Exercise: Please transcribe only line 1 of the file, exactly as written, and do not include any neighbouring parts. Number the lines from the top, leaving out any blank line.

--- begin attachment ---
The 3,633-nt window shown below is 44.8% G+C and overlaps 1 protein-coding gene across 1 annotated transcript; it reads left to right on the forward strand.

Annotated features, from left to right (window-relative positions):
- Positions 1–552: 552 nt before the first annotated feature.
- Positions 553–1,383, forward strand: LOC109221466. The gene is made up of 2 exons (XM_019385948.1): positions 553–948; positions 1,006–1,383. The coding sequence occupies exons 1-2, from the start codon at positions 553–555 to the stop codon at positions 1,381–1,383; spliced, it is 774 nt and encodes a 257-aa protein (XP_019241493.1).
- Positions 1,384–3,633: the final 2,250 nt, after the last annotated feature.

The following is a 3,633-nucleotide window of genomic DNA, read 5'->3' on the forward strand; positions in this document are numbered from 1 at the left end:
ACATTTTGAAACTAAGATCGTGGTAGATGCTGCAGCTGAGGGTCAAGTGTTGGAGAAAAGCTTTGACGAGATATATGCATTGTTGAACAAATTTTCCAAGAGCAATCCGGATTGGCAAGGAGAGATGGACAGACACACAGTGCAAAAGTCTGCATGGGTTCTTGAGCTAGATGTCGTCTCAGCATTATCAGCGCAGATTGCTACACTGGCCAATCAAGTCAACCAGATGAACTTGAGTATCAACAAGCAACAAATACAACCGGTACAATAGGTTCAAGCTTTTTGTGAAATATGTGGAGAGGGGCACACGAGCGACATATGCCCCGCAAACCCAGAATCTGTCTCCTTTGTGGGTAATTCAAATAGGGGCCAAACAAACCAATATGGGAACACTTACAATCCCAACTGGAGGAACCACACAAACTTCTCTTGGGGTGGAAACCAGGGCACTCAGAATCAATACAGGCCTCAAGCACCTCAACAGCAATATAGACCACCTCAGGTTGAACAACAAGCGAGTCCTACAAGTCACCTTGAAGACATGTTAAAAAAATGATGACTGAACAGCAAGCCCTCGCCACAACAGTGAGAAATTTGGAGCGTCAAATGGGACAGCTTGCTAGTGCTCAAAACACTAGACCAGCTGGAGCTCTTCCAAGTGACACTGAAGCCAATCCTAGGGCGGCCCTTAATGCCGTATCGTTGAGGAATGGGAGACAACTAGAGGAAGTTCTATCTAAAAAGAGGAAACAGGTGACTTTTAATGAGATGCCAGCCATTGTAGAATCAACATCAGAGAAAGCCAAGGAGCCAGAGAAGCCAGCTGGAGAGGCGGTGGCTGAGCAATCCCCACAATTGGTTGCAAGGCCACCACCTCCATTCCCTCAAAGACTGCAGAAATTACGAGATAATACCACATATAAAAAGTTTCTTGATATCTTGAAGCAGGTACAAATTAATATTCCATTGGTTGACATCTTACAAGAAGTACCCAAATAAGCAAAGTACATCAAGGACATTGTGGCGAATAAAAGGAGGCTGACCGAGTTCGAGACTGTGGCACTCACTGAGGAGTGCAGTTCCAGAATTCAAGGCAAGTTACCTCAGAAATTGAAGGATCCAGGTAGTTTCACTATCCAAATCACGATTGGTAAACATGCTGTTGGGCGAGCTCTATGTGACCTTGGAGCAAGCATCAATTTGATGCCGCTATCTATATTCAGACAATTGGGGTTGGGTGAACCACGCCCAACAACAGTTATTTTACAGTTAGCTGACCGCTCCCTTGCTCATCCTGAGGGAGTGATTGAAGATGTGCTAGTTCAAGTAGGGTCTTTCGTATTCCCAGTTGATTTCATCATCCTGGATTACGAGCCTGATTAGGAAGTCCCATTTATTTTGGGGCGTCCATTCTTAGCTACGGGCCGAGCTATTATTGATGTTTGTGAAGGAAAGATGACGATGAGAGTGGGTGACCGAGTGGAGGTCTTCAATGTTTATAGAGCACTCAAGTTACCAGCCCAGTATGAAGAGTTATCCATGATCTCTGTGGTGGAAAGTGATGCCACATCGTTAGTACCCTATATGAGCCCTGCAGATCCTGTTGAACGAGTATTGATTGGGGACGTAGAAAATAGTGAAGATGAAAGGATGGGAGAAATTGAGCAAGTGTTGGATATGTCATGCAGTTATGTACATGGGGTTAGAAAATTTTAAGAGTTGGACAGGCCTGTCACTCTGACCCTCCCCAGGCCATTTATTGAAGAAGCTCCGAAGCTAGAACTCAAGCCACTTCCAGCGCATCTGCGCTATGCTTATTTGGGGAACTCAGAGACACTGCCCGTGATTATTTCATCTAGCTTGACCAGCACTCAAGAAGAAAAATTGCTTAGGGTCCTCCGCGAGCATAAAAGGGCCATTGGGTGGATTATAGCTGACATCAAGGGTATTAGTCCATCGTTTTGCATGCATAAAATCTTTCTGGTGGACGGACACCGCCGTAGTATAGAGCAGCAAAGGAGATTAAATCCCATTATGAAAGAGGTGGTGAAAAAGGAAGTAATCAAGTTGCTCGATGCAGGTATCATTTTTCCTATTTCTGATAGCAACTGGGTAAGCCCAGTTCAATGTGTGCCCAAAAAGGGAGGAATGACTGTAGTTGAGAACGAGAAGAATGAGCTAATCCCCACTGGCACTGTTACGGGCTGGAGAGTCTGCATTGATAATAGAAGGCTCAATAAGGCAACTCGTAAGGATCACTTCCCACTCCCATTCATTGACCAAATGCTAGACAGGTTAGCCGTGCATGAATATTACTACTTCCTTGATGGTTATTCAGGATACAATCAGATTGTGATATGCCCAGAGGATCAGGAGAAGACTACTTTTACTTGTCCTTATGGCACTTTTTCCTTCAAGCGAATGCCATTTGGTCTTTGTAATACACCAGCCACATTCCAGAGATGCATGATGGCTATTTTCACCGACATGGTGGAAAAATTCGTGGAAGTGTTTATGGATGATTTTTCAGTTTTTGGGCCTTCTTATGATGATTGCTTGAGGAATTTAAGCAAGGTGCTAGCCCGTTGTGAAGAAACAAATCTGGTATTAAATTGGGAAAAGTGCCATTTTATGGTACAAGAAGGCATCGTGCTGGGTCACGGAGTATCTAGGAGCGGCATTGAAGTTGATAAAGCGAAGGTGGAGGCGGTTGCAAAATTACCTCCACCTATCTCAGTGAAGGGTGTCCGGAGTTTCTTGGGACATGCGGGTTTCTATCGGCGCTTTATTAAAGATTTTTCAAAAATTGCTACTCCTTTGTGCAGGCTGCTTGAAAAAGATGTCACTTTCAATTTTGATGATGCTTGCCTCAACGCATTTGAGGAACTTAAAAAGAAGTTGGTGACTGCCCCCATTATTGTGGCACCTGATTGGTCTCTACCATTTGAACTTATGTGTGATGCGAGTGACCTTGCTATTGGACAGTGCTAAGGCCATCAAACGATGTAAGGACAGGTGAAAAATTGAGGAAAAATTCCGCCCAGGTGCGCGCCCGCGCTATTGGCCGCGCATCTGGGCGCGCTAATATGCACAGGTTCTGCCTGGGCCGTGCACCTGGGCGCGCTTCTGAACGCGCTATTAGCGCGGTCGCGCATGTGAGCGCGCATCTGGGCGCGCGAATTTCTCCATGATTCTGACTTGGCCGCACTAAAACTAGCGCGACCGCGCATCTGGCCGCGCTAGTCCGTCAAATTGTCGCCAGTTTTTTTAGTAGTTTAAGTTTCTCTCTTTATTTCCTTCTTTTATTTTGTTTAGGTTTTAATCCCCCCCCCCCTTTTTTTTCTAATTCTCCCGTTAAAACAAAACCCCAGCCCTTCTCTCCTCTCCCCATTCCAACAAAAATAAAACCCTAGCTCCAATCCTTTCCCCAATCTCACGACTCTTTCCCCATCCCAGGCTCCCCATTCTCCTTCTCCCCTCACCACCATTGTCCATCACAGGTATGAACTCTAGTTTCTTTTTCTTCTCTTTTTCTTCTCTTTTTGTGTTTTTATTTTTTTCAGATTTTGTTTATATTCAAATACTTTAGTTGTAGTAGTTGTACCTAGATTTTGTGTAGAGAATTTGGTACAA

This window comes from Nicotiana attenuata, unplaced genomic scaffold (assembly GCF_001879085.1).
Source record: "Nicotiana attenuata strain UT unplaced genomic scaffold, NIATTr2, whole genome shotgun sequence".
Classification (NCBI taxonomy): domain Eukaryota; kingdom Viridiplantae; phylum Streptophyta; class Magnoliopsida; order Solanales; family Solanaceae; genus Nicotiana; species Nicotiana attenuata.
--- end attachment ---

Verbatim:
The 3,633-nt window shown below is 44.8% G+C and overlaps 1 protein-coding gene across 1 annotated transcript; it reads left to right on the forward strand.